The Terminator title image
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108 min.
Release Date
The Terminator

James Cameron’s first foray into his career-long obsession with heavy tech and relentless pacing arrived in 1984 with The Terminator, an impressive if brutal actioner date-stamped by its 1980s production. Filled with striking special FX and a superstar-making role for Arnold Schwarzenegger, Cameron’s intense momentum sustains the film today, even after countless viewings and its since-overexposed cultural saturation. The film works today on a level of oddity and nostalgia more than sheer entertainment value, operating as a sharp B-movie plot with A-list visuals. There’s no denying that upon its release, the film looked better than most thanks to Stan Winston’s wonderful robot design and some neat miniature work to create grim visions of its apocalyptic, machine-dominated future. Nor can one deny that Schwarzenegger makes his most iconic onscreen appearance, saying the line that he’d fall back on for, well, ever. And writer-director James Cameron starts a career that only gets bigger and more impressive as it continues. Indeed, The Terminator is a landmark. But upon revisitation, the material fails to be much more than a product of its time—rather than timeless—despite the franchise’s ongoing popularity.

Cameron’s scenario involves a cybernetic organism called a Terminator (Schwarzenegger) traveling back in time from the machine-ruled future of 2029, to 1984, where it hunts and kills women named Sarah Connor, hoping to find the mother of John Connor, the rebel leader of its time. The correct Sarah Connor (Linda Hamilton) is saved by a human soldier named Reese (Michael Biehn), also sent from the future, by Sarah’s future son no less, to protect her from the Terminator. Several unyielding chases and shootouts lead to Reese and Sarah being captured by the police. With Sarah under protection, she’s gradually convinced that Reese is crazy, paranoid and delusional; the Terminator’s impossibly sustained injuries are explained away as “body armor” and “PCP”. Just then, the Terminator launches an attack on Police Headquarters, kills dozens, and starts the chase once more. Sarah and Reese barely escape with their lives and begin to talk about the bleak future. After hearing Reese’s stories about his difficult post-armageddon lifestyle, wherein he confesses he’s a virgin, Sarah and Reese end up in bed, and the result is the future’s savior. In the finale, Reese dies trying to stop the Terminator, and Sarah crushes the thing in a factory press, surviving with the knowledge that her unborn son will lead humanity after Judgment Day.

But you know all this, don’t you? You’ve seen the movie, probably more than once, and looking back on it, maybe you’re like me and you find it just doesn’t work anymore, and perhaps never did. The entire Terminator franchise is based on a time travel paradox. Let me explain: How could there have been a John Connor to send Reese back in time if Reese was indeed his father? Consider time like a straight line moving forward. As the line progresses, Sarah Connor gives birth to her son John and he grows up to lead the human rebellion against the machines of the evil computer Skynet. The timeline loops back when John sends Reese into the past to protect his mother, and the straight line becomes a circle. But before it could become a loop, it had to be a straight line. Understand? So, by this logic, someone must have impregnated Sarah on the original timeline strain to create John in the first place, because without him, Reese would have never been sent back. Who is this other guy? We never know.  He must exist, however, because without him, the wishy-washy science Cameron suggests just doesn’t cut it. But then, maybe I’m wrong. After all, that’s why they call it a temporal paradox. Getting hung up on such ideas isn’t the point, however; The Terminator is about thin ideas and heavy action.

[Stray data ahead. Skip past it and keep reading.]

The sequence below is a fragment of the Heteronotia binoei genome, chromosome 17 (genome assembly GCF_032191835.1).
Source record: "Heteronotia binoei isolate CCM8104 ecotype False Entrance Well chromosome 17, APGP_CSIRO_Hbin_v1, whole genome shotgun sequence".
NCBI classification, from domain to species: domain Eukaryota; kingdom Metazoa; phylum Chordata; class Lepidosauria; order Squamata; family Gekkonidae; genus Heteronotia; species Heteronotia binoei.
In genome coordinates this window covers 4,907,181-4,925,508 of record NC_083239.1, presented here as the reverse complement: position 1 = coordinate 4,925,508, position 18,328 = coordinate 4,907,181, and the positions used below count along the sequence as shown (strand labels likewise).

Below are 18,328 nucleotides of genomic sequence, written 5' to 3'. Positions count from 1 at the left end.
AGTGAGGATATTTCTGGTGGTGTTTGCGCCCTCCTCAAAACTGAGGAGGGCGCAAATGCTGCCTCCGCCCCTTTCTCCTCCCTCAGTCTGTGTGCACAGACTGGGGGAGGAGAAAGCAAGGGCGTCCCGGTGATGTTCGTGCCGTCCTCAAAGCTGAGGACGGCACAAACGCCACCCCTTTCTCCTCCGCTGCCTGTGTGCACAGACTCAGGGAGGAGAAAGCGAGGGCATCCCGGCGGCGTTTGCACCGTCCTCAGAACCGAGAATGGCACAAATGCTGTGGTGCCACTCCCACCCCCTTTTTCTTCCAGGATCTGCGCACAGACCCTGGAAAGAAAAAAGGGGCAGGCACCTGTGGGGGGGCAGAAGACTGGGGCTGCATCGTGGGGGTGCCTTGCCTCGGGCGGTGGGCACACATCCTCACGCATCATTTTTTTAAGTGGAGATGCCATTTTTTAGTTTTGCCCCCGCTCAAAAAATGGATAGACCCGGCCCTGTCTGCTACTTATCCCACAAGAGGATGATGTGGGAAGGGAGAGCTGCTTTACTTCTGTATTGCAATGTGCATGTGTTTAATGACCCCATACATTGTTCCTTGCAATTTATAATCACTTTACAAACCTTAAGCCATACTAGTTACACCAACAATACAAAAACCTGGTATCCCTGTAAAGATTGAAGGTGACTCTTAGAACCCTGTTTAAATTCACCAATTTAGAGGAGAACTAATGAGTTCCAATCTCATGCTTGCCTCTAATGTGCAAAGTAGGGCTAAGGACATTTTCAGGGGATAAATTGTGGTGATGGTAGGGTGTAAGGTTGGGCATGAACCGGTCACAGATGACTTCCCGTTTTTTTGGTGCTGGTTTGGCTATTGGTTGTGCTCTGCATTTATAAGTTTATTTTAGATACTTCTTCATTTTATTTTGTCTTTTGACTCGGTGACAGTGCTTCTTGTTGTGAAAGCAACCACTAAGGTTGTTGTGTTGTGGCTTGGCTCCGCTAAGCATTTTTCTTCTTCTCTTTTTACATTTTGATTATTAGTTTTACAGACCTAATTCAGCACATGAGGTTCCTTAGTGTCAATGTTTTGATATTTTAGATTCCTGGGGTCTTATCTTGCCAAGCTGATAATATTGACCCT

Cameron, then an unknown whose only legitimate directorial credit was Piranha II: The Spawning, devised his concept from two Harlan Ellison-penned episodes of The Outer Limits called “Soldier” and “Demon with a Glass Hand”. Apparently, he also had a fever dream that inspired the image of the Terminator. Wanting to break into Hollywood, he initially saw the concept as a slasher-esque setup, inspired by John Carptenter’s low-budget breakthrough with Halloween (1979). Cameron’s film would be a tried-and-true action movie, no matter how much he wanted to embrace Ellison’s brand of science-fiction. To be sure, Cameron’s influences extend beyond Ellison and Carpenter, reaching into The Road Warrior (1981) for the film’s fast-paced car chases. After all, the director has always been better at big and noisy and explosive, versus exploring scientific concepts in much detail. He works in clichés and heavy artillery to create his own brand of actionized entertainment. Just watch Aliens (1986) or True Lies (1994); these are movies with the potential for smarts that are instead reduced to formula—albeit expertly implemented formula—no matter how visually or technically innovative they may be. His films are exceptional diversions that typically engage the senses far more than the mind. His rare diversions from this approach are Titanic (1997), his Director’s Cut of The Abyss (1989, his best and most undervalued work), and arguably Avatar (2009).